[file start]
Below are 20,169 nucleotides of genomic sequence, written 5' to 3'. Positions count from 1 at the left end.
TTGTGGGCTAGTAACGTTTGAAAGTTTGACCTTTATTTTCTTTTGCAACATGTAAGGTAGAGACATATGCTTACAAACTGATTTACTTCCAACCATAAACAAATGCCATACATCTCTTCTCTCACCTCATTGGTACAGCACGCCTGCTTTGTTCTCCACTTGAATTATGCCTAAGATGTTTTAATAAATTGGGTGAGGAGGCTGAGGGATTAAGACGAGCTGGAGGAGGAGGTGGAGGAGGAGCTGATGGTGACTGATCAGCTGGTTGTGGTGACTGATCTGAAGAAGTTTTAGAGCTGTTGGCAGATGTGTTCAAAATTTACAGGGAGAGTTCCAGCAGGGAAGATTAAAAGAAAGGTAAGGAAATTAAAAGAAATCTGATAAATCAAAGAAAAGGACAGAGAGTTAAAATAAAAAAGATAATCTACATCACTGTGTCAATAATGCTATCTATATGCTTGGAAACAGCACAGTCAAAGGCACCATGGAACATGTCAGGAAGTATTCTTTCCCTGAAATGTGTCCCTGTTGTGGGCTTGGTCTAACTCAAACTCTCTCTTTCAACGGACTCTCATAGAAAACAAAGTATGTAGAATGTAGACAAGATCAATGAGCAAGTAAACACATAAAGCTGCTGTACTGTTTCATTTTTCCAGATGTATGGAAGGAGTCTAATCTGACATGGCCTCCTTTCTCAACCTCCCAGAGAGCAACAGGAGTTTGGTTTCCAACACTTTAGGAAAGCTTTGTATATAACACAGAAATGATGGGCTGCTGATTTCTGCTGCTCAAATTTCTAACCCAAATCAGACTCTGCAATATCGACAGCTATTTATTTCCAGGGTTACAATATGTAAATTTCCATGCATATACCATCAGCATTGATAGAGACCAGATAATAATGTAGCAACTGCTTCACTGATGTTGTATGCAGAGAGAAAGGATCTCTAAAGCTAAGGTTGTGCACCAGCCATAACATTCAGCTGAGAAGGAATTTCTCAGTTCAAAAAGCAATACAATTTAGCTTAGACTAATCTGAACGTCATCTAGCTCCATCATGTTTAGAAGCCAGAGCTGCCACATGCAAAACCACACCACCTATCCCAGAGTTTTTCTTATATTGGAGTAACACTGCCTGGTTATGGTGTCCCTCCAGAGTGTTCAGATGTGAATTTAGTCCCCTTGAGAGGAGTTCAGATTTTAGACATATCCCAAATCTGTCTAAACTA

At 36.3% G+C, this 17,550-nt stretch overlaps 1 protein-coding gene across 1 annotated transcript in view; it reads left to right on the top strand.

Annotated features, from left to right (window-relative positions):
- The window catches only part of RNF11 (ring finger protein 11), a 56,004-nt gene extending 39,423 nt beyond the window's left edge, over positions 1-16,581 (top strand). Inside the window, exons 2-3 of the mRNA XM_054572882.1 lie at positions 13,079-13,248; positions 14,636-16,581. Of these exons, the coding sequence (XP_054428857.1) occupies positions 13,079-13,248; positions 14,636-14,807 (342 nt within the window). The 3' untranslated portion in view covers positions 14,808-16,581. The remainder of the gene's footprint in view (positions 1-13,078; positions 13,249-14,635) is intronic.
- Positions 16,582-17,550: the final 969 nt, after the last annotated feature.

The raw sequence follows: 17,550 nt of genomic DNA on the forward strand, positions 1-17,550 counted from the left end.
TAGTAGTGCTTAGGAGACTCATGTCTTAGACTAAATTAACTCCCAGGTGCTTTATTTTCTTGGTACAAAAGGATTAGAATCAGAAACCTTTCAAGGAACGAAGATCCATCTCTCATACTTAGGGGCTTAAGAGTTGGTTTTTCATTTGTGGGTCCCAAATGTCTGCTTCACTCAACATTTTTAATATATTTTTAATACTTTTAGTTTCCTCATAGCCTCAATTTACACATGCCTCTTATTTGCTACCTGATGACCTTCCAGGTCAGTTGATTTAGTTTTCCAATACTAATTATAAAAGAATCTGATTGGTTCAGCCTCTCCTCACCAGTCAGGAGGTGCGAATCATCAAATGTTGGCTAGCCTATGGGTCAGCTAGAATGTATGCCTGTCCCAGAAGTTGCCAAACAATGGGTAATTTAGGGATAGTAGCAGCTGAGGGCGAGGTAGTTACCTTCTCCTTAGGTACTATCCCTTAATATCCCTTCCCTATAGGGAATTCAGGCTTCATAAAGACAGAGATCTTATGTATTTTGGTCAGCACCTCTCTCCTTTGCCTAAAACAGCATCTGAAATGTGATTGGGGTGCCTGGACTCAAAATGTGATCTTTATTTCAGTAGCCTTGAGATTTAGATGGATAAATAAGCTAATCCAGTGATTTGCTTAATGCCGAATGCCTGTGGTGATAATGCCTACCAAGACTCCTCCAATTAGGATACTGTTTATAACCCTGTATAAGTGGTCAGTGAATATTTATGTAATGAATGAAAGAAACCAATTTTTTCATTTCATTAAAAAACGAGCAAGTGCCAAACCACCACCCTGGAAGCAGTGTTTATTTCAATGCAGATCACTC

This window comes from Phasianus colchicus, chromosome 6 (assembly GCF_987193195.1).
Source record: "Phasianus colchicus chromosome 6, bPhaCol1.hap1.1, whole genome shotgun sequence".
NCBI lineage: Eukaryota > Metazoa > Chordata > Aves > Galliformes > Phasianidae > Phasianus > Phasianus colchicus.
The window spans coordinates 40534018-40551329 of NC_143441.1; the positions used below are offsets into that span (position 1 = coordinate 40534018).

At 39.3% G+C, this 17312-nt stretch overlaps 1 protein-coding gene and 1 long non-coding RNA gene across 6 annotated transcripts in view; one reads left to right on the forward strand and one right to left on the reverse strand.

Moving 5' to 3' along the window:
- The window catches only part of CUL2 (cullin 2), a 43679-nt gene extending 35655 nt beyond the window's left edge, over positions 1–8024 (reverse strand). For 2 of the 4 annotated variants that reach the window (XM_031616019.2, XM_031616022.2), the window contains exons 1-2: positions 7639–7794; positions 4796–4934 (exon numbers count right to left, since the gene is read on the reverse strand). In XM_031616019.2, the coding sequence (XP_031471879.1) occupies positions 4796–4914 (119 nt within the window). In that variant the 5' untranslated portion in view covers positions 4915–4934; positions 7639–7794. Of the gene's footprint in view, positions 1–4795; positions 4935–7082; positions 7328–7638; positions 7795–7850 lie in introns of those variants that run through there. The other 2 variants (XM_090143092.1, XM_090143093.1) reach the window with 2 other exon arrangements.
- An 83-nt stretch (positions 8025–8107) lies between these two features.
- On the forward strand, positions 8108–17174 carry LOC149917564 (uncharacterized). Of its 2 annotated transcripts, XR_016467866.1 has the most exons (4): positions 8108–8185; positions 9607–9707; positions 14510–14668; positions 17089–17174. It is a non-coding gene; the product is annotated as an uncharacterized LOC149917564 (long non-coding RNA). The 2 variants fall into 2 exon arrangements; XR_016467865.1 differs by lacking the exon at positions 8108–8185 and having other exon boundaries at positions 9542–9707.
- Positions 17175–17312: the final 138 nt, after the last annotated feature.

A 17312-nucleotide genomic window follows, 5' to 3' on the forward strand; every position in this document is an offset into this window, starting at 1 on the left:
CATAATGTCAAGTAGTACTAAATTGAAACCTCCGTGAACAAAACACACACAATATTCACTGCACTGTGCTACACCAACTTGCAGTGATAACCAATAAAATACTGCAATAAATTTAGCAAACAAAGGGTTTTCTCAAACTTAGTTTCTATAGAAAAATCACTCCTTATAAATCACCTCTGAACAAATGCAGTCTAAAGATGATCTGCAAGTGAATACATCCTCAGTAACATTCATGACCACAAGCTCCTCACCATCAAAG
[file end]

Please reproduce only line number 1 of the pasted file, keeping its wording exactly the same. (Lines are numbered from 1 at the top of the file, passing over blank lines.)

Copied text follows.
Below are 20,169 nucleotides of genomic sequence, written 5' to 3'. Positions count from 1 at the left end.